While President Donald Trump does that thing that he does -- shoving the polls of American public discourse further and further apart -- some journalists have quietly started focusing attention on the fact that the Democratic Party is in horrible shape at the regional and state levels.
Why is that, precisely? Inquiring journalists want to know.
Obviously, a group like Democrats for Life is going to have a different take on that question than the young activists marching under the Bernie Band banner. Never forget, in the age of Nones, that religiously unaffiliated Americans, along with the core atheist-agnostic demographic, now make up the Democratic Party's largest identifiable choir on matters of morality, religion and culture.
With that in mind, check out the headline on that Time magazine cover at the top of this post. The headline inside is less spectacular: "Divided Democratic Party Debates Its Future as 2020 Looms."
Now, if you are old enough (like, well, me) to remember the rise of the Reagan Democrats and the fall of the populist Democrats in the South, then you know that social, moral and, yes, religious issues have played a major role in that political drama.
Yes, economic issues were crucial and they still are in the Rust Belt and elsewhere in the American heartland. However, there is a reason that wits on the left started referring to "flyover" country as "Jesusland."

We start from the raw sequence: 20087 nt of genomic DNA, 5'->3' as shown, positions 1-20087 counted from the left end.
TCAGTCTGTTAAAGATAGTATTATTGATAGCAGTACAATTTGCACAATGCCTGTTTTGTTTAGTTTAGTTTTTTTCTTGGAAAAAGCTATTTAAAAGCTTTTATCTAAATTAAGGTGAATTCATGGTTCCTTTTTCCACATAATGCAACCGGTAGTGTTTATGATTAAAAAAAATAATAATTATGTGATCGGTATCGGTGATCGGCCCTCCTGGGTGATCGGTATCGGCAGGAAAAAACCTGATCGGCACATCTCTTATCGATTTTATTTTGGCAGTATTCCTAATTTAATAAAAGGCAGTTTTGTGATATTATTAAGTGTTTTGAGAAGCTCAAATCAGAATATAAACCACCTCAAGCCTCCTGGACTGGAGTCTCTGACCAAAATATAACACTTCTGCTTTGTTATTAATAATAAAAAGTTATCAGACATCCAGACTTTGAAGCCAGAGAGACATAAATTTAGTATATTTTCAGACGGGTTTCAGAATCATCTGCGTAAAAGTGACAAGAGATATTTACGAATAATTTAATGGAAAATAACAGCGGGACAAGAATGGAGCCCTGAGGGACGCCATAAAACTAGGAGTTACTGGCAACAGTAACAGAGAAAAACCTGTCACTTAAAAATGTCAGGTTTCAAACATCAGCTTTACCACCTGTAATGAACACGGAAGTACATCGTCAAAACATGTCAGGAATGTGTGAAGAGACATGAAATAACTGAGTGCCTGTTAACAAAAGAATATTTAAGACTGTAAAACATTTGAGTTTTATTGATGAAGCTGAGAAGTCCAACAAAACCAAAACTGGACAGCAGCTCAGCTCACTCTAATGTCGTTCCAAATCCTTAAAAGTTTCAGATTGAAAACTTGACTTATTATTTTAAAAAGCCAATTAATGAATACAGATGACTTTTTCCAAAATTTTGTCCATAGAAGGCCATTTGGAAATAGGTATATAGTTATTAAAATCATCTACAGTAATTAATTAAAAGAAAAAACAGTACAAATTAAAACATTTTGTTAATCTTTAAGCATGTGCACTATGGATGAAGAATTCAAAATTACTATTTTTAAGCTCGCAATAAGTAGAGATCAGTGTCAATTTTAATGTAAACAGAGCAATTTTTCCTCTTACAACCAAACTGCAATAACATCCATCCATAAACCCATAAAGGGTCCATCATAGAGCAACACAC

However, read this Time think piece and see if the political desk there has any clue that the stark divisions in American life are based on cultural issues, as well as radical changes in the nation's economy. I mean, wasn't that the whole logic of the book "What's the Matter with Kansas? How Conservatives Won the Heart of America," that GOP strategists were using moral, cultural and religious issues to distract Middle America from its true economic interests?
Here is the Time overture:
Like virtually all Democrats, Tim Ryan is no fan of Donald Trump. But as he speeds through his northeastern Ohio district in a silver Chevy Suburban, the eight-term Congressman sounds almost as frustrated with his own party.